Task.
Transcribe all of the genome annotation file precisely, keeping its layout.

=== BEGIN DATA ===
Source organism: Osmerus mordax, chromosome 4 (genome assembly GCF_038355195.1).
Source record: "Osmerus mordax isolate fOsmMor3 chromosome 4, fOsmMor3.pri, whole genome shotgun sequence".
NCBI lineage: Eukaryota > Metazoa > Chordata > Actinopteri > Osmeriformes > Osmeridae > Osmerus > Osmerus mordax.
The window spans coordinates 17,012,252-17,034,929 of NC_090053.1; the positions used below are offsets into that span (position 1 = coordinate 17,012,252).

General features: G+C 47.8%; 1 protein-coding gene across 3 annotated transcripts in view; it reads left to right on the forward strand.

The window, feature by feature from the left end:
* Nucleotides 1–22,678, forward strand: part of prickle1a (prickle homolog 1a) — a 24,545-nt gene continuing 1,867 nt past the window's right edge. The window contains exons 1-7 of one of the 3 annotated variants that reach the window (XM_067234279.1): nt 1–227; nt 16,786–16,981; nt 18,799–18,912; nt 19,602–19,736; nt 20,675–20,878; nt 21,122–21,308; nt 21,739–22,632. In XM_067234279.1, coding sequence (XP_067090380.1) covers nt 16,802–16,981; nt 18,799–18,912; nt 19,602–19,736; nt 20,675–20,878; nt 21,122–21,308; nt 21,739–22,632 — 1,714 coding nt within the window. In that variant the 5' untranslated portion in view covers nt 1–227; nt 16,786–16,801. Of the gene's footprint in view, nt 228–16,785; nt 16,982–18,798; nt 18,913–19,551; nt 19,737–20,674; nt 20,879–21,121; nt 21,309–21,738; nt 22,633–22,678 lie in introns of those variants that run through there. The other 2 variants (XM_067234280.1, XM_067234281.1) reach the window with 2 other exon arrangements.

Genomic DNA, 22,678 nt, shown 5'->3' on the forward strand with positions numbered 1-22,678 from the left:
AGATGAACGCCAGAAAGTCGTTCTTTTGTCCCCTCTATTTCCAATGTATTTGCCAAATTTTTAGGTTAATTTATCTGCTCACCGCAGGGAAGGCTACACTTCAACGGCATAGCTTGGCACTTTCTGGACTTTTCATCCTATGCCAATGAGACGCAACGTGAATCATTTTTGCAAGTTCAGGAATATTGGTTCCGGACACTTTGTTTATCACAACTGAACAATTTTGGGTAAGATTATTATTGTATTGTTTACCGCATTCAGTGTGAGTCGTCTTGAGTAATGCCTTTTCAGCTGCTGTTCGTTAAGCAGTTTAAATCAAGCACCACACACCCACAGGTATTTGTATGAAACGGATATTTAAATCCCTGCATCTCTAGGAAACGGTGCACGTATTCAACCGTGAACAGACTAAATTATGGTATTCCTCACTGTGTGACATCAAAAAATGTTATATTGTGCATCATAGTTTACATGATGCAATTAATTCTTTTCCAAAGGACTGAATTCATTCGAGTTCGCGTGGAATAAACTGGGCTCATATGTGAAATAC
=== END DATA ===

Source organism: Osmerus mordax, chromosome 4 (genome assembly GCF_038355195.1).
Source record: "Osmerus mordax isolate fOsmMor3 chromosome 4, fOsmMor3.pri, whole genome shotgun sequence".
NCBI lineage: Eukaryota > Metazoa > Chordata > Actinopteri > Osmeriformes > Osmeridae > Osmerus > Osmerus mordax.
The window spans coordinates 17,012,252-17,034,929 of NC_090053.1; the positions used below are offsets into that span (position 1 = coordinate 17,012,252).

General features: G+C 47.8%; 1 protein-coding gene across 3 annotated transcripts in view; it reads left to right on the forward strand.

The window, feature by feature from the left end:
* Nucleotides 1–22,678, forward strand: part of prickle1a (prickle homolog 1a) — a 24,545-nt gene continuing 1,867 nt past the window's right edge. The window contains exons 1-7 of one of the 3 annotated variants that reach the window (XM_067234279.1): nt 1–227; nt 16,786–16,981; nt 18,799–18,912; nt 19,602–19,736; nt 20,675–20,878; nt 21,122–21,308; nt 21,739–22,632. In XM_067234279.1, coding sequence (XP_067090380.1) covers nt 16,802–16,981; nt 18,799–18,912; nt 19,602–19,736; nt 20,675–20,878; nt 21,122–21,308; nt 21,739–22,632 — 1,714 coding nt within the window. In that variant the 5' untranslated portion in view covers nt 1–227; nt 16,786–16,801. Of the gene's footprint in view, nt 228–16,785; nt 16,982–18,798; nt 18,913–19,551; nt 19,737–20,674; nt 20,879–21,121; nt 21,309–21,738; nt 22,633–22,678 lie in introns of those variants that run through there. The other 2 variants (XM_067234280.1, XM_067234281.1) reach the window with 2 other exon arrangements.

Genomic DNA, 22,678 nt, shown 5'->3' on the forward strand with positions numbered 1-22,678 from the left:
AGATGAACGCCAGAAAGTCGTTCTTTTGTCCCCTCTATTTCCAATGTATTTGCCAAATTTTTAGGTTAATTTATCTGCTCACCGCAGGGAAGGCTACACTTCAACGGCATAGCTTGGCACTTTCTGGACTTTTCATCCTATGCCAATGAGACGCAACGTGAATCATTTTTGCAAGTTCAGGAATATTGGTTCCGGACACTTTGTTTATCACAACTGAACAATTTTGGGTAAGATTATTATTGTATTGTTTACCGCATTCAGTGTGAGTCGTCTTGAGTAATGCCTTTTCAGCTGCTGTTCGTTAAGCAGTTTAAATCAAGCACCACACACCCACAGGTATTTGTATGAAACGGATATTTAAATCCCTGCATCTCTAGGAAACGGTGCACGTATTCAACCGTGAACAGACTAAATTATGGTATTCCTCACTGTGTGACATCAAAAAATGTTATATTGTGCATCATAGTTTACATGATGCAATTAATTCTTTTCCAAAGGACTGAATTCATTCGAGTTCGCGTGGAATAAACTGGGCTCATATGTGAAATAC